Have you ever made a decision using your gut instinct? Felt butterflies in your stomach when you’re anxious? Lost your appetite after hearing or seeing something disturbing? Not had the stomach to do something difficult?
Those are idioms we use every day, but they’re based in science—old science. For over a century, researchers have theorized that there’s a connection between our brains and our digestive system. It’s called the gut-brain axis, or the gut-brain connection.
The gut-brain connection describes the neural network that links the brain, the stomach, and the intestines. For decades, scientists fretted over “what comes first” problems. Does the brain talk to the gut, they wondered, or does the gut talk to the brain?
Now, we know that the digestive system and the brain are connected through feedback loops that work in both directions. That means that when you’re nervous, your neurons send that information to your digestive system and potentially trigger an upset stomach. Likewise, when there’s something bothering your intestines, your GI tract sends a message to your brain that can make you feel too anxious to stray far from home.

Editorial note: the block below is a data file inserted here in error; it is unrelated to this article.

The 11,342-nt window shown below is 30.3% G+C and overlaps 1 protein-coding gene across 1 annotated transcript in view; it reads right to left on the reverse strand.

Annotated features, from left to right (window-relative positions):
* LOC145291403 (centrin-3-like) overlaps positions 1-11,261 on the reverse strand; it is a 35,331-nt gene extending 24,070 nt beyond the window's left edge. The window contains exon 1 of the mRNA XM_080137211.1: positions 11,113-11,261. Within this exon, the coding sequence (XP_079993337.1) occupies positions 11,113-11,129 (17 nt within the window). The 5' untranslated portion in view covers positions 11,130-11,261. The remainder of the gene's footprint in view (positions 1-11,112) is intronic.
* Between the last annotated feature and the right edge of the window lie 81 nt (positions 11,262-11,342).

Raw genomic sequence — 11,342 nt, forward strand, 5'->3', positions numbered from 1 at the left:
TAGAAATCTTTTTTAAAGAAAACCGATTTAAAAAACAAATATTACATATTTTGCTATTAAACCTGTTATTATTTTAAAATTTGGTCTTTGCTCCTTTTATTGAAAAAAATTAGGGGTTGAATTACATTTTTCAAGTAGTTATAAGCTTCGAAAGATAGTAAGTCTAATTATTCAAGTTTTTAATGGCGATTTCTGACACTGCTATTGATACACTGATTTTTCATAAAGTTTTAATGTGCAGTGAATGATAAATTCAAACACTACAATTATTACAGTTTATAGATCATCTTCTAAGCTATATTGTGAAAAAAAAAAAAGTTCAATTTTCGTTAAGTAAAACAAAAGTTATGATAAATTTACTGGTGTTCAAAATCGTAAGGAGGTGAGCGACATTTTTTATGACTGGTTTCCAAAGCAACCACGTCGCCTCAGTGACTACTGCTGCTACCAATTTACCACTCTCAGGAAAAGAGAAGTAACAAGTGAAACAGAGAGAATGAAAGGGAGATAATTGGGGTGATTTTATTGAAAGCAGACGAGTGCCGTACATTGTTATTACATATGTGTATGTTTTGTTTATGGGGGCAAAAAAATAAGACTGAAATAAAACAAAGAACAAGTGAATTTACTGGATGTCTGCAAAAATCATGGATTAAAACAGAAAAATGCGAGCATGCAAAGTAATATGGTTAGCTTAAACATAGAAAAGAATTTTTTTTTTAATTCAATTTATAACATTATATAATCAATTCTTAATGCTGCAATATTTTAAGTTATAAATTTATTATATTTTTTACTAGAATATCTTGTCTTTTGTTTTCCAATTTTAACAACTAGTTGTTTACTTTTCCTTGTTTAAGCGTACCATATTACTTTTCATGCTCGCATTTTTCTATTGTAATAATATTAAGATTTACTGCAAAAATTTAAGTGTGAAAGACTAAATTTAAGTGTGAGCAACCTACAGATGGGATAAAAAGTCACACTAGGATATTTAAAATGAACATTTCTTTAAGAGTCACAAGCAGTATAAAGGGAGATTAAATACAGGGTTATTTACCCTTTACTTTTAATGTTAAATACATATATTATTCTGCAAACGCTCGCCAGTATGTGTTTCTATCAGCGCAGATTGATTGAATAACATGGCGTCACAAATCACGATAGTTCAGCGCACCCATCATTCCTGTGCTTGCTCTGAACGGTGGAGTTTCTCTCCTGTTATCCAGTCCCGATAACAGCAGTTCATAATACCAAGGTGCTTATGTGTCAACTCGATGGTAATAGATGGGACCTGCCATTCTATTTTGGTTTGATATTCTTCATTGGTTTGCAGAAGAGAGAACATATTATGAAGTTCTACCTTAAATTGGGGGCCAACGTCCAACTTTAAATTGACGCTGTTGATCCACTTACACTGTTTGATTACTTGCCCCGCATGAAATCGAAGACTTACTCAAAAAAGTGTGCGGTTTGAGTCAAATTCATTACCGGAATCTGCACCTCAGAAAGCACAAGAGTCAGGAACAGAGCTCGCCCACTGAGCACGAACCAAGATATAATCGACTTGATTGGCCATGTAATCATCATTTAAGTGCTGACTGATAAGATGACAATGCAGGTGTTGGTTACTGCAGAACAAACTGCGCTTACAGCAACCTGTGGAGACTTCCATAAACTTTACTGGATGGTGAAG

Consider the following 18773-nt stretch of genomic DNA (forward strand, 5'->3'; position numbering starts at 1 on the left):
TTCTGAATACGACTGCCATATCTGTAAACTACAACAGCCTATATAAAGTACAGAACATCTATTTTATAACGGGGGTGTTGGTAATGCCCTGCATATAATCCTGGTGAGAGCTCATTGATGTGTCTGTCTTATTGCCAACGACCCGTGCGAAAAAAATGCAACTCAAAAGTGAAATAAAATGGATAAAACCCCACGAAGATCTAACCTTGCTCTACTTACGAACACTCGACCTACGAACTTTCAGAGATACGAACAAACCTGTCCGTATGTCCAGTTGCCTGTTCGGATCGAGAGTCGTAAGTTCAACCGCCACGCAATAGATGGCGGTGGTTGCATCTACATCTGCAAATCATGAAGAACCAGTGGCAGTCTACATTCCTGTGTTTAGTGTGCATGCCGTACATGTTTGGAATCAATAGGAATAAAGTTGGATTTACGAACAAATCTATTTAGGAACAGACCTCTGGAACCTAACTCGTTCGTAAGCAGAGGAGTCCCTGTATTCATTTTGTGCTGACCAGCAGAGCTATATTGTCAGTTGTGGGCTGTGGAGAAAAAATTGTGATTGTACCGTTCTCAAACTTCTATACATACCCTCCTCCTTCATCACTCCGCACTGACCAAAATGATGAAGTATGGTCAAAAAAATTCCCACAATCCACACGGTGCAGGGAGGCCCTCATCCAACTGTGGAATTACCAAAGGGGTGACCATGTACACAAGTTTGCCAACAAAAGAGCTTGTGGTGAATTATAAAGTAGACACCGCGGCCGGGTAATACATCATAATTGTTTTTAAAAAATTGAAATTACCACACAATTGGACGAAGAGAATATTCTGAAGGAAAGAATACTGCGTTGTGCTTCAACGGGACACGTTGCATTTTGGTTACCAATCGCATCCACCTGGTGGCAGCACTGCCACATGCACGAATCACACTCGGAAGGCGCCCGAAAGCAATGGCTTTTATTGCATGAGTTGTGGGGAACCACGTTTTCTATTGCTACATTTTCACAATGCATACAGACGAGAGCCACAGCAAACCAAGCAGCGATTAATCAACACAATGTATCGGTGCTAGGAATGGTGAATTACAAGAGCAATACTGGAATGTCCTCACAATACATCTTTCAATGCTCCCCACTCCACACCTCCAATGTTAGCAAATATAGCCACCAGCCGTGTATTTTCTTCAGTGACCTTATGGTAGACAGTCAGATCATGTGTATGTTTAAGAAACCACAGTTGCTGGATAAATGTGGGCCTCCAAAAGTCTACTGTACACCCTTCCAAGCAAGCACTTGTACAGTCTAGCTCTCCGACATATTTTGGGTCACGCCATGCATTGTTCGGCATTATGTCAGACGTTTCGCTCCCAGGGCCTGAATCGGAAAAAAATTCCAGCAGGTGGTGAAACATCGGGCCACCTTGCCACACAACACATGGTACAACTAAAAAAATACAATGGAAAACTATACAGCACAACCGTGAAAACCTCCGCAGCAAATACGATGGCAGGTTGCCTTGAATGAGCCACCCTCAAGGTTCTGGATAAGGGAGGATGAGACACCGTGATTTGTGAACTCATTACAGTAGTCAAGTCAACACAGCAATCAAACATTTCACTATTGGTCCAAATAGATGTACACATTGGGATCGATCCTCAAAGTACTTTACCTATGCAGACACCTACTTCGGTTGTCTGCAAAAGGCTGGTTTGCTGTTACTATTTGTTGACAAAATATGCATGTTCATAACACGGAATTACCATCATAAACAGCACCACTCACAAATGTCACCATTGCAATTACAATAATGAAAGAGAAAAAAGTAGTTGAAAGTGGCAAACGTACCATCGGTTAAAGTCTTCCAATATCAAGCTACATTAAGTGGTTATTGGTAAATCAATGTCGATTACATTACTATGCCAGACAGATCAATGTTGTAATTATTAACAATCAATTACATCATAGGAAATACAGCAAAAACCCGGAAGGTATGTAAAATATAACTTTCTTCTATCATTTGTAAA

It’s easy to hear these sorts of sayings and assume that the symptoms are psychosomatic. The gut-brain connection proves that they’re not all in your head. These symptoms are real, and so are their corresponding mental health concerns.
While the occasional bout of anxiety over a speech or a first date is normal and expected, many people struggle every day with illnesses rooted in the connection between the brain, the stomach and the intestines. For these patients, mental and digestive problems are not passing whims that should be dismissed or ignored. It’s not something you “get over” or “push through.” They’re legitimate medical problems that require treatment.
It’s well-documented that patients with chronic illnesses experience depression at higher rates than the general population. For those battling digestive complaints, like ulcerative colitis, Crohn’s disease and irritable bowel syndrome, anxiety is also quite common. Research suggests that 40 percent of IBD patients have anxiety, too. This anxiety gets worse when the disease gets worse and lingers even when the individual’s gastrointestinal disease goes into remission. And because of the link between gut and the brain, severe bouts of anxiety can cause bowel disease to worsen, too.